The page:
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The CASE expression is part of the standard SQL syntax. While some RDBMS also offer an IF expression, or a DECODE function, you can always rely on the two types of CASE syntax:

CASE WHEN AUTHOR.FIRST_NAME = 'Paulo'  THEN 'brazilian'
     WHEN AUTHOR.FIRST_NAME = 'George' THEN 'english'
                                       ELSE 'unknown'
END

-- OR:

CASE AUTHOR.FIRST_NAME WHEN 'Paulo'  THEN 'brazilian'
                       WHEN 'George' THEN 'english'
                                     ELSE 'unknown'
END
DSL
      .when(AUTHOR.FIRST_NAME.equal("Paulo"), "brazilian")
      .when(AUTHOR.FIRST_NAME.equal("George"), "english")
      .otherwise("unknown");

// OR:

DSL.choose(AUTHOR.FIRST_NAME)
   .when("Paulo", "brazilian")
   .when("George", "english")
   .otherwise("unknown");

In jOOQ, both syntaxes are supported (The second one is emulated in Derby, which only knows the first one). Unfortunately, both case and else are reserved words in Java. jOOQ chose to use decode() from the Oracle DECODE function, or choose(), and otherwise(), which means the same as else.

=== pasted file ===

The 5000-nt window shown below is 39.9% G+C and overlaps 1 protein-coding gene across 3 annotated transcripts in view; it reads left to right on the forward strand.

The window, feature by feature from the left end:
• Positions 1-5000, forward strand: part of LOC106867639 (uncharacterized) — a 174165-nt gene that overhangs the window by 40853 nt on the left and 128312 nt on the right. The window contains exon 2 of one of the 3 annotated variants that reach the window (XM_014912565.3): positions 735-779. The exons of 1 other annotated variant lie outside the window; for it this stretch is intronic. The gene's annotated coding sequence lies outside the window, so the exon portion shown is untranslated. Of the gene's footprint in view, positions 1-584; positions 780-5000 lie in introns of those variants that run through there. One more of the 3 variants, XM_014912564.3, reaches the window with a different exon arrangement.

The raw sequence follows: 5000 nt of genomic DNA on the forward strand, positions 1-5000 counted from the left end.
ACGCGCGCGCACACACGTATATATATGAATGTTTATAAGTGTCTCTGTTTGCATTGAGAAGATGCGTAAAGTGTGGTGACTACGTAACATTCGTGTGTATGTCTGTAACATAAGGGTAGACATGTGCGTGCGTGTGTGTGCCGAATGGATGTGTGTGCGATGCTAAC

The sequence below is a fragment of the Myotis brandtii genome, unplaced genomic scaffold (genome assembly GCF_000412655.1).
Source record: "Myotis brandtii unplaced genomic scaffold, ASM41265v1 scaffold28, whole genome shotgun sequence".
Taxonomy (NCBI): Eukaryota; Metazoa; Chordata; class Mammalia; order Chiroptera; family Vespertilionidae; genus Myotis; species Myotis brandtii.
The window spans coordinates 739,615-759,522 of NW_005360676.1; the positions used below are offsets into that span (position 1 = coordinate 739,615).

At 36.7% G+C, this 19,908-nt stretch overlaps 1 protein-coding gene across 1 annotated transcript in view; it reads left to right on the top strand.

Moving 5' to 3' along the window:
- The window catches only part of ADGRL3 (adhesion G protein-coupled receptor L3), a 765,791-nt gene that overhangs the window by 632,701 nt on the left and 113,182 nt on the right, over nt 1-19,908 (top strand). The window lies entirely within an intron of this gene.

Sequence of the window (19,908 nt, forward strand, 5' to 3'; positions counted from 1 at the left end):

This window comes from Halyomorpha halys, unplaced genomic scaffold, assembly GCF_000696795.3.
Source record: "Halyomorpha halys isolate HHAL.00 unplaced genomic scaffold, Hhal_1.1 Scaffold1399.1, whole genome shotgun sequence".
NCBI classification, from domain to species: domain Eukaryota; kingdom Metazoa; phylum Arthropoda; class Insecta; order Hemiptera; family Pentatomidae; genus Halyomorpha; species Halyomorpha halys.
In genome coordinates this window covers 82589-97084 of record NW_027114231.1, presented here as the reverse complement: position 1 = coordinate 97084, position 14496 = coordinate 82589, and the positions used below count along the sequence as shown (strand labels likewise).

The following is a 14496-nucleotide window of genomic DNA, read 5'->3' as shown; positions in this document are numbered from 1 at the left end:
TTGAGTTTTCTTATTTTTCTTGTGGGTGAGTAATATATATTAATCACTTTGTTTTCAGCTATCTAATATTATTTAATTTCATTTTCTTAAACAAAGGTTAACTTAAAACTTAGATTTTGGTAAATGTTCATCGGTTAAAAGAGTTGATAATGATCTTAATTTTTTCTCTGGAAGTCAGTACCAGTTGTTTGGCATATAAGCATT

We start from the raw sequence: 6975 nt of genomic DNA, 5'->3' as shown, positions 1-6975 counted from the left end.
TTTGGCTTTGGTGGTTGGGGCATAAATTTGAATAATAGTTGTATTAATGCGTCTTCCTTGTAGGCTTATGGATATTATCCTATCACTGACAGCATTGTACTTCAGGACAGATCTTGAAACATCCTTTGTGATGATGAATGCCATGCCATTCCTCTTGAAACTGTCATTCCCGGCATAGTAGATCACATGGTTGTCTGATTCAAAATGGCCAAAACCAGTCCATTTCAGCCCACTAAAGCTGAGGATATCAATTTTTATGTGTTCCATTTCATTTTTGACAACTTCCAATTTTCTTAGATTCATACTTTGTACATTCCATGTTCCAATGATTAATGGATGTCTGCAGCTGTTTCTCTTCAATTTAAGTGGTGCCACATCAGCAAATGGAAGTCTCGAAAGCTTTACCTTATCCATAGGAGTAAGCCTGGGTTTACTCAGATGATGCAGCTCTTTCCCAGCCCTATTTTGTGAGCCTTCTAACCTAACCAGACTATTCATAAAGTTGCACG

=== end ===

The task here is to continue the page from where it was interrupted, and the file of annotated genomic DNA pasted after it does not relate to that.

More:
A CASE expression can be used anywhere where you can place a column expression (or Field). For instance, you can SELECT the above expression, if you're selecting from AUTHOR:

SELECT AUTHOR.FIRST_NAME, [... CASE EXPR ...] AS nationality
  FROM AUTHOR

The Oracle DECODE() function

Oracle knows a more succinct, but maybe less readable DECODE() function with a variable number of arguments. This function roughly does the same as the second case expression syntax. jOOQ supports the DECODE() function and emulates it using CASE expressions in all dialects other than Oracle:

-- Oracle:
DECODE(FIRST_NAME, 'Paulo', 'brazilian',
                   'George', 'english',
                   'unknown');

-- Other SQL dialects
CASE AUTHOR.FIRST_NAME WHEN 'Paulo'  THEN 'brazilian'
                       WHEN 'George' THEN 'english'
                                     ELSE 'unknown'
END




// Use the Oracle-style DECODE() function with jOOQ.
// Note, that you will not be able to rely on type-safety
DSL.decode(AUTHOR.FIRST_NAME,
    "Paulo", "brazilian",
    "George", "english",
    "unknown");

CASE clauses in an ORDER BY clause

Sort indirection is often implemented with a CASE clause of a SELECT's ORDER BY clause. See the manual's section about the ORDER BY clause for more details.

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